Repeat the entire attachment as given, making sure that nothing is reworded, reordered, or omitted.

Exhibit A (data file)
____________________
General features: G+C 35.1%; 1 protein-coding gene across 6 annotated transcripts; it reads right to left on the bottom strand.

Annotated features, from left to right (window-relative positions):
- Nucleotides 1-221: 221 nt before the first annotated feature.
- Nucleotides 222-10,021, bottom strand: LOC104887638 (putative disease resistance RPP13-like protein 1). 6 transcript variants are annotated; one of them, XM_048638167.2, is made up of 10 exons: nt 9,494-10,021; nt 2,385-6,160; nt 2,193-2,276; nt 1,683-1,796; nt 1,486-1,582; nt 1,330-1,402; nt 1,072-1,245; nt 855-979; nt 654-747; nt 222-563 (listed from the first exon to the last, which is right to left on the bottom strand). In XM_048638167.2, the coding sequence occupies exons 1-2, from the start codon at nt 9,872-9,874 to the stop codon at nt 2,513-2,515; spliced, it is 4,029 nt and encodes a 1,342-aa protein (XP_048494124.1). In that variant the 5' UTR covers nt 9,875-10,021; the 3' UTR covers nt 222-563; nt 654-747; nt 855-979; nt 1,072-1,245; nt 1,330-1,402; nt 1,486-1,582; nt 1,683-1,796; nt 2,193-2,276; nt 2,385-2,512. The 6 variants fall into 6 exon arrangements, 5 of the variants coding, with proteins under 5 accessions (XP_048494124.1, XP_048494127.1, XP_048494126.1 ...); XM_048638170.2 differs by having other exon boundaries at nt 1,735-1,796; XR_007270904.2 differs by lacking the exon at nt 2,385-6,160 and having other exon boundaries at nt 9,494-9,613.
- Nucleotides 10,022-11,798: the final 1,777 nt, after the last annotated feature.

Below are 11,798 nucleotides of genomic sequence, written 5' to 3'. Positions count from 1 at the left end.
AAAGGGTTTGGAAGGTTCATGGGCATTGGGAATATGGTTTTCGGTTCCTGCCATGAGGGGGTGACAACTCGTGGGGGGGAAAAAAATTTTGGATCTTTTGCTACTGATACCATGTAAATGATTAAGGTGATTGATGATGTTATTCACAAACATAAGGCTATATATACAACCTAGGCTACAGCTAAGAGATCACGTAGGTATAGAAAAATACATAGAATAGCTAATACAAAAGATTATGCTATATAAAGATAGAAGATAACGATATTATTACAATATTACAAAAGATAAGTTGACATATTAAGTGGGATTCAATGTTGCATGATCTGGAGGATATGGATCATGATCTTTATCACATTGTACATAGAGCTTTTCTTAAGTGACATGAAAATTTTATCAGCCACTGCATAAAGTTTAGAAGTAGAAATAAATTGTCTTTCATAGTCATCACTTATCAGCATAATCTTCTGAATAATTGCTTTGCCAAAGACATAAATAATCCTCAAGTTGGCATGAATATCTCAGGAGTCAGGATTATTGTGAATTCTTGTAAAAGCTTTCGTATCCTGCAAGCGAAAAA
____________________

General features: G+C 35.1%; 1 protein-coding gene across 6 annotated transcripts; it reads right to left on the bottom strand.

Annotated features, from left to right (window-relative positions):
- Nucleotides 1-221: 221 nt before the first annotated feature.
- Nucleotides 222-10,021, bottom strand: LOC104887638 (putative disease resistance RPP13-like protein 1). 6 transcript variants are annotated; one of them, XM_048638167.2, is made up of 10 exons: nt 9,494-10,021; nt 2,385-6,160; nt 2,193-2,276; nt 1,683-1,796; nt 1,486-1,582; nt 1,330-1,402; nt 1,072-1,245; nt 855-979; nt 654-747; nt 222-563 (listed from the first exon to the last, which is right to left on the bottom strand). In XM_048638167.2, the coding sequence occupies exons 1-2, from the start codon at nt 9,872-9,874 to the stop codon at nt 2,513-2,515; spliced, it is 4,029 nt and encodes a 1,342-aa protein (XP_048494124.1). In that variant the 5' UTR covers nt 9,875-10,021; the 3' UTR covers nt 222-563; nt 654-747; nt 855-979; nt 1,072-1,245; nt 1,330-1,402; nt 1,486-1,582; nt 1,683-1,796; nt 2,193-2,276; nt 2,385-2,512. The 6 variants fall into 6 exon arrangements, 5 of the variants coding, with proteins under 5 accessions (XP_048494124.1, XP_048494127.1, XP_048494126.1 ...); XM_048638170.2 differs by having other exon boundaries at nt 1,735-1,796; XR_007270904.2 differs by lacking the exon at nt 2,385-6,160 and having other exon boundaries at nt 9,494-9,613.
- Nucleotides 10,022-11,798: the final 1,777 nt, after the last annotated feature.

Below are 11,798 nucleotides of genomic sequence, written 5' to 3'. Positions count from 1 at the left end.
AAAGGGTTTGGAAGGTTCATGGGCATTGGGAATATGGTTTTCGGTTCCTGCCATGAGGGGGTGACAACTCGTGGGGGGGAAAAAAATTTTGGATCTTTTGCTACTGATACCATGTAAATGATTAAGGTGATTGATGATGTTATTCACAAACATAAGGCTATATATACAACCTAGGCTACAGCTAAGAGATCACGTAGGTATAGAAAAATACATAGAATAGCTAATACAAAAGATTATGCTATATAAAGATAGAAGATAACGATATTATTACAATATTACAAAAGATAAGTTGACATATTAAGTGGGATTCAATGTTGCATGATCTGGAGGATATGGATCATGATCTTTATCACATTGTACATAGAGCTTTTCTTAAGTGACATGAAAATTTTATCAGCCACTGCATAAAGTTTAGAAGTAGAAATAAATTGTCTTTCATAGTCATCACTTATCAGCATAATCTTCTGAATAATTGCTTTGCCAAAGACATAAATAATCCTCAAGTTGGCATGAATATCTCAGGAGTCAGGATTATTGTGAATTCTTGTAAAAGCTTTCGTATCCTGCAAGCGAAAAA